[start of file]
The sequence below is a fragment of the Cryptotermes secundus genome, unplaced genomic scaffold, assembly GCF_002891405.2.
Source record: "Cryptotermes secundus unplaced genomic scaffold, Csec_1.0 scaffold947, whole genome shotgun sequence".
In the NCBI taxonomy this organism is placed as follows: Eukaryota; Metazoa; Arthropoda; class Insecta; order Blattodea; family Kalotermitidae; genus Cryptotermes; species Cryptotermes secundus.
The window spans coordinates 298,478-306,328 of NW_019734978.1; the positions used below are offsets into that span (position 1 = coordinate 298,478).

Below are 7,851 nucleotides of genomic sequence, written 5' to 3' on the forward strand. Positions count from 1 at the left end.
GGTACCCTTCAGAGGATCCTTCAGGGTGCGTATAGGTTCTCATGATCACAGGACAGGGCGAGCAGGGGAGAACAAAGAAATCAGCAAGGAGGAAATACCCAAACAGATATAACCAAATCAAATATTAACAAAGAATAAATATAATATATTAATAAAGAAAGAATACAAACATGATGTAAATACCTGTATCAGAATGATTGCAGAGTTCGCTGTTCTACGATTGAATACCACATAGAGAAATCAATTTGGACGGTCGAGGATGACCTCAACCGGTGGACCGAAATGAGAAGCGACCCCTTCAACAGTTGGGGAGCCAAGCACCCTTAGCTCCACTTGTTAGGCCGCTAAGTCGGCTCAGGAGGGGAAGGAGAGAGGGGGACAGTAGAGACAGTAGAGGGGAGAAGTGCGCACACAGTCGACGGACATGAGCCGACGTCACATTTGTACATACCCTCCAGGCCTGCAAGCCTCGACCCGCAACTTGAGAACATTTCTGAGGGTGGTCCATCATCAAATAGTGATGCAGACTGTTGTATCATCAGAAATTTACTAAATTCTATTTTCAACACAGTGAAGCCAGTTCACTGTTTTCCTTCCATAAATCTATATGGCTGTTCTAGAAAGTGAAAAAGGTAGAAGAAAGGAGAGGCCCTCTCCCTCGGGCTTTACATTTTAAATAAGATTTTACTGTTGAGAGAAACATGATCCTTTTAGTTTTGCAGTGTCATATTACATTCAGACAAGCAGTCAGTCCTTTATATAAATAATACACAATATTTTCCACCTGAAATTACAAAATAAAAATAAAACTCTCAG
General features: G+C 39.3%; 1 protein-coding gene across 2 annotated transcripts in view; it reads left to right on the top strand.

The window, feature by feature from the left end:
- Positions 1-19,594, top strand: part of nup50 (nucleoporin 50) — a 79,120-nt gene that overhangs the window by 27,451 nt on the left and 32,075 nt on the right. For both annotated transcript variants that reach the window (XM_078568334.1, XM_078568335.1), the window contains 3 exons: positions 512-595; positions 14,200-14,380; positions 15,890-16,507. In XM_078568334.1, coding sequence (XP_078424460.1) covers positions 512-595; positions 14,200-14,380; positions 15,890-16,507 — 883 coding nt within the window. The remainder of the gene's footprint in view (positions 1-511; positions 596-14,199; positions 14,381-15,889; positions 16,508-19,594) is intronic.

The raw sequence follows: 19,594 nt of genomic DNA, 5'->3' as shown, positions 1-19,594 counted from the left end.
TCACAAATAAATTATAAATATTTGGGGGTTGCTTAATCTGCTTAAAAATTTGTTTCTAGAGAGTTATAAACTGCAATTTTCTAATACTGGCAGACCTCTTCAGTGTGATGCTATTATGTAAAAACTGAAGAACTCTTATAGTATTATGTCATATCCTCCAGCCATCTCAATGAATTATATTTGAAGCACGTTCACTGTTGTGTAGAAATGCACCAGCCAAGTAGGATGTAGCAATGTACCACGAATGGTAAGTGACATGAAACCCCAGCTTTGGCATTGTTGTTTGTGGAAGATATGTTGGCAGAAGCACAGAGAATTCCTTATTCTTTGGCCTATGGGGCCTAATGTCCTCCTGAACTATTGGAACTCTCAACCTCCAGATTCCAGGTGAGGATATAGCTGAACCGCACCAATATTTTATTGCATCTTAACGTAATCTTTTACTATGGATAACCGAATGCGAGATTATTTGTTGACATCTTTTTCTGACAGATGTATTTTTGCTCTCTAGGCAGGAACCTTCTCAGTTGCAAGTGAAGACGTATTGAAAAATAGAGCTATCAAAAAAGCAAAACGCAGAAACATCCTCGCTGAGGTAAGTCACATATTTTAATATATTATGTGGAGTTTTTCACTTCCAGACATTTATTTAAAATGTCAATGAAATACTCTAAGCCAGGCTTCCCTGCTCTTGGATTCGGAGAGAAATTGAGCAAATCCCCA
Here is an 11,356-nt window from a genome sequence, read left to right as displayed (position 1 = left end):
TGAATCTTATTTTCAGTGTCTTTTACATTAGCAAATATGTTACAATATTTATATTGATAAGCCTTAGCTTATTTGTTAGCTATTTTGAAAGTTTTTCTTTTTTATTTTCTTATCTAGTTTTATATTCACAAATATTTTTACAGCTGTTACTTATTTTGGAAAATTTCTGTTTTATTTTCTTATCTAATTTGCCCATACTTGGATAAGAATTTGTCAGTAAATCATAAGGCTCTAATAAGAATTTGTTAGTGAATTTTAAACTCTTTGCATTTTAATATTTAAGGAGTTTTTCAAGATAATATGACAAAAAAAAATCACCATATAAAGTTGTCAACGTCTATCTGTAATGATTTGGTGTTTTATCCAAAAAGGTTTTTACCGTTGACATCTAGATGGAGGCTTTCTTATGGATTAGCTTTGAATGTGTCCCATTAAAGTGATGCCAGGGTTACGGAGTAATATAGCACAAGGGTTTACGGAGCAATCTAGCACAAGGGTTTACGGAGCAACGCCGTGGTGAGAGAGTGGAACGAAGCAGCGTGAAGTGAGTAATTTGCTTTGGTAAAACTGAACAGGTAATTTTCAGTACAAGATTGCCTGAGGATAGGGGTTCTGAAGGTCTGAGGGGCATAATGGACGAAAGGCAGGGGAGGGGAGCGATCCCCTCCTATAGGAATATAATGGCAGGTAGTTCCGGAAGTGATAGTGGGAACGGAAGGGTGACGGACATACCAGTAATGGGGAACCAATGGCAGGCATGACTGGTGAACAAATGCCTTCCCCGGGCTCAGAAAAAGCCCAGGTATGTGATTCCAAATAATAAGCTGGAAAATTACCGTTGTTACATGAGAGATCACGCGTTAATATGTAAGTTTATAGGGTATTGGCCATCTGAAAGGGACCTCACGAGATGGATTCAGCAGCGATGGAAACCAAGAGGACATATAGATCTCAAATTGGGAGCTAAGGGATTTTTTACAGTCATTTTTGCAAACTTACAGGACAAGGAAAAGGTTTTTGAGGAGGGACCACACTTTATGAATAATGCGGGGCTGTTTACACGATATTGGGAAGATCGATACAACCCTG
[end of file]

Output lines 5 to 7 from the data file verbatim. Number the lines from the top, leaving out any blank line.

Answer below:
Below are 7,851 nucleotides of genomic sequence, written 5' to 3' on the forward strand. Positions count from 1 at the left end.
GGTACCCTTCAGAGGATCCTTCAGGGTGCGTATAGGTTCTCATGATCACAGGACAGGGCGAGCAGGGGAGAACAAAGAAATCAGCAAGGAGGAAATACCCAAACAGATATAACCAAATCAAATATTAACAAAGAATAAATATAATATATTAATAAAGAAAGAATACAAACATGATGTAAATACCTGTATCAGAATGATTGCAGAGTTCGCTGTTCTACGATTGAATACCACATAGAGAAATCAATTTGGACGGTCGAGGATGACCTCAACCGGTGGACCGAAATGAGAAGCGACCCCTTCAACAGTTGGGGAGCCAAGCACCCTTAGCTCCACTTGTTAGGCCGCTAAGTCGGCTCAGGAGGGGAAGGAGAGAGGGGGACAGTAGAGACAGTAGAGGGGAGAAGTGCGCACACAGTCGACGGACATGAGCCGACGTCACATTTGTACATACCCTCCAGGCCTGCAAGCCTCGACCCGCAACTTGAGAACATTTCTGAGGGTGGTCCATCATCAAATAGTGATGCAGACTGTTGTATCATCAGAAATTTACTAAATTCTATTTTCAACACAGTGAAGCCAGTTCACTGTTTTCCTTCCATAAATCTATATGGCTGTTCTAGAAAGTGAAAAAGGTAGAAGAAAGGAGAGGCCCTCTCCCTCGGGCTTTACATTTTAAATAAGATTTTACTGTTGAGAGAAACATGATCCTTTTAGTTTTGCAGTGTCATATTACATTCAGACAAGCAGTCAGTCCTTTATATAAATAATACACAATATTTTCCACCTGAAATTACAAAATAAAAATAAAACTCTCAG
General features: G+C 39.3%; 1 protein-coding gene across 2 annotated transcripts in view; it reads left to right on the top strand.